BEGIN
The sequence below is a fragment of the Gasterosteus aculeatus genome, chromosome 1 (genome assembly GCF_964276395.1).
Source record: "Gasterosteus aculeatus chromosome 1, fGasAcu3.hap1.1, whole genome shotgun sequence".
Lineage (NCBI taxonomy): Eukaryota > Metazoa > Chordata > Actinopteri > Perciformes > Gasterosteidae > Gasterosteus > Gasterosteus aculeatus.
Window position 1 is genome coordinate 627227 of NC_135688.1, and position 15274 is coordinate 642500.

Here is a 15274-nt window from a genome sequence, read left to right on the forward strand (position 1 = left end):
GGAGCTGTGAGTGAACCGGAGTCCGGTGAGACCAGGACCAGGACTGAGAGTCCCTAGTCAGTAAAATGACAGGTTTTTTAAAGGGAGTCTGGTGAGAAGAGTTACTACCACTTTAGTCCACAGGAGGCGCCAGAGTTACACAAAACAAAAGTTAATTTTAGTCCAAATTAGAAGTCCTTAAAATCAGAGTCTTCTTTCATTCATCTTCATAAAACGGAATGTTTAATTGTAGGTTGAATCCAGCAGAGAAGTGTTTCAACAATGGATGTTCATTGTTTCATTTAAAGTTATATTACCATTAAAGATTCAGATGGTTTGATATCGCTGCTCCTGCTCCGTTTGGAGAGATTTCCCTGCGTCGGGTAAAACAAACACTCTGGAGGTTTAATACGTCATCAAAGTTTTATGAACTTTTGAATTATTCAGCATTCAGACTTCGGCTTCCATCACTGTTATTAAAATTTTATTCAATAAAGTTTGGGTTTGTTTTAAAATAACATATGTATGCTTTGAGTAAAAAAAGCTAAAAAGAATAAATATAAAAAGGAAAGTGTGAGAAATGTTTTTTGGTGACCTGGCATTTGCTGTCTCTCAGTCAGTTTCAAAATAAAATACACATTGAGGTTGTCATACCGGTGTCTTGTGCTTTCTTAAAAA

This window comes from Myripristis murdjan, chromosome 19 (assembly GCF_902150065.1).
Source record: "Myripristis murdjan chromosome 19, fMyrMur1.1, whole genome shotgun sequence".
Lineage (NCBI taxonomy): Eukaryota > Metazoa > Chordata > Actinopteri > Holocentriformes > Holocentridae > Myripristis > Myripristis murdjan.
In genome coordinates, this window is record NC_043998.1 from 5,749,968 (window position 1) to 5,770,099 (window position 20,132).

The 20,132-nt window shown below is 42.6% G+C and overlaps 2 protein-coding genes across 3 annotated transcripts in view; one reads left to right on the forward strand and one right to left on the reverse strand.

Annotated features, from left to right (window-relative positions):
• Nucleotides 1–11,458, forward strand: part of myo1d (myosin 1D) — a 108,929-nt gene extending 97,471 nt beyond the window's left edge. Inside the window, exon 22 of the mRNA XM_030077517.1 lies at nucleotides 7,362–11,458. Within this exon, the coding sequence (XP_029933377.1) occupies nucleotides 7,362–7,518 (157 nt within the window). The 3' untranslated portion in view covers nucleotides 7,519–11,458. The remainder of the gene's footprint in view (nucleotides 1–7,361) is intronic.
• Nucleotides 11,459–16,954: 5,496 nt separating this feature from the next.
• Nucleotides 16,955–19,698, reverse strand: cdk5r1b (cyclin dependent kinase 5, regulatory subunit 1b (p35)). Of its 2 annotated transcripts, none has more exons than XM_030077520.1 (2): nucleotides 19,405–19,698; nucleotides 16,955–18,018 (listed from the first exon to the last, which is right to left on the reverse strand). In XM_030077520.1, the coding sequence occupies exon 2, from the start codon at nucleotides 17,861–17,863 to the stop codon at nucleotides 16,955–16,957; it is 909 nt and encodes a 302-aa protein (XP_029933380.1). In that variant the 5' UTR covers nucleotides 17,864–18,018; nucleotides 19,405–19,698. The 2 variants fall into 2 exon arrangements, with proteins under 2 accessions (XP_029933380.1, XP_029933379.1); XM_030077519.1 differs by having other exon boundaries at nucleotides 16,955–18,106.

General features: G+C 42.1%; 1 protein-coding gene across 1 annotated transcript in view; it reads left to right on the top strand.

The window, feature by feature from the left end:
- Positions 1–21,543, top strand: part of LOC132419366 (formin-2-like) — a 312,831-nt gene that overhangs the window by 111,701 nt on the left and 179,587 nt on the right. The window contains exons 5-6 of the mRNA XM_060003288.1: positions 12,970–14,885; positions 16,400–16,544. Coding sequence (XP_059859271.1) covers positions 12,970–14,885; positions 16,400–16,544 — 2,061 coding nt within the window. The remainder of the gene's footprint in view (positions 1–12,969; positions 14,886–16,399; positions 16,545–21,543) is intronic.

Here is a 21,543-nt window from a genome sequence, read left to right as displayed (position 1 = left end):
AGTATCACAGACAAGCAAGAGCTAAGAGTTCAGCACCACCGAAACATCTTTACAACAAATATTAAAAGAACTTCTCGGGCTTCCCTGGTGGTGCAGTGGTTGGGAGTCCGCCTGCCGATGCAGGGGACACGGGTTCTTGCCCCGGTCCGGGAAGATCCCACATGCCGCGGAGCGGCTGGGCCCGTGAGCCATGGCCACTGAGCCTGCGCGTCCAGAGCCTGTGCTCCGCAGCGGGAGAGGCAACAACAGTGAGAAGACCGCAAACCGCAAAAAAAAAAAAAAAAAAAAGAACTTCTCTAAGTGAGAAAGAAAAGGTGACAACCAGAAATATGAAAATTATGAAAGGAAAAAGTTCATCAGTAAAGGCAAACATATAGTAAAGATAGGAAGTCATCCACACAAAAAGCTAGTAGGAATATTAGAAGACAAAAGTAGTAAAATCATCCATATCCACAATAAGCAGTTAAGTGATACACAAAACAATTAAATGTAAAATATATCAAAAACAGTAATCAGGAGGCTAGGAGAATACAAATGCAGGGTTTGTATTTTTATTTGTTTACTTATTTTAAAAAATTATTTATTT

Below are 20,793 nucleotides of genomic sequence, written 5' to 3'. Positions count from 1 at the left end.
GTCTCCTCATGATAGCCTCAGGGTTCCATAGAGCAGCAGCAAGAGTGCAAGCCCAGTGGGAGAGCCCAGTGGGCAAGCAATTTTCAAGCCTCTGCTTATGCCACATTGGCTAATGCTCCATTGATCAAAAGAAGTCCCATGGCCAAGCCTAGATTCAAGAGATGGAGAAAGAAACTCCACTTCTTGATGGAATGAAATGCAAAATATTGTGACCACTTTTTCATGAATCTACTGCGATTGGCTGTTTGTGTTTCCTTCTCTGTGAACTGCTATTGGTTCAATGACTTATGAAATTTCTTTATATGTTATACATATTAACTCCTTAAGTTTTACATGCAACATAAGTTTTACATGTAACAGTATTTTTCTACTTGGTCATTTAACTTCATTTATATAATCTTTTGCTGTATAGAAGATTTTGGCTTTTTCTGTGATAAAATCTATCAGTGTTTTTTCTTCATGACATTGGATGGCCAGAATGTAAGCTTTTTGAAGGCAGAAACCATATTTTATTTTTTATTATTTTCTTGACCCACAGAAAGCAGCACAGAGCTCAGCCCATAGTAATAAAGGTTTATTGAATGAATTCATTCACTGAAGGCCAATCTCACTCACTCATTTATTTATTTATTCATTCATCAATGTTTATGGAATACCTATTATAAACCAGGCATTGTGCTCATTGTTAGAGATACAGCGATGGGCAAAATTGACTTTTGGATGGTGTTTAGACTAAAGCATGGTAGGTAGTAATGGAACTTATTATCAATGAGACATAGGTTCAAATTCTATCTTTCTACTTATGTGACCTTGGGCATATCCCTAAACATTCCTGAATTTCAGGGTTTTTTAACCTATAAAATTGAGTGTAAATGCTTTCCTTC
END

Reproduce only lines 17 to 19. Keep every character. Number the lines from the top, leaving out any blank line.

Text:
The window, feature by feature from the left end:
- Positions 1–21,543, top strand: part of LOC132419366 (formin-2-like) — a 312,831-nt gene that overhangs the window by 111,701 nt on the left and 179,587 nt on the right. The window contains exons 5-6 of the mRNA XM_060003288.1: positions 12,970–14,885; positions 16,400–16,544. Coding sequence (XP_059859271.1) covers positions 12,970–14,885; positions 16,400–16,544 — 2,061 coding nt within the window. The remainder of the gene's footprint in view (positions 1–12,969; positions 14,886–16,399; positions 16,545–21,543) is intronic.

Here is a 21,543-nt window from a genome sequence, read left to right as displayed (position 1 = left end):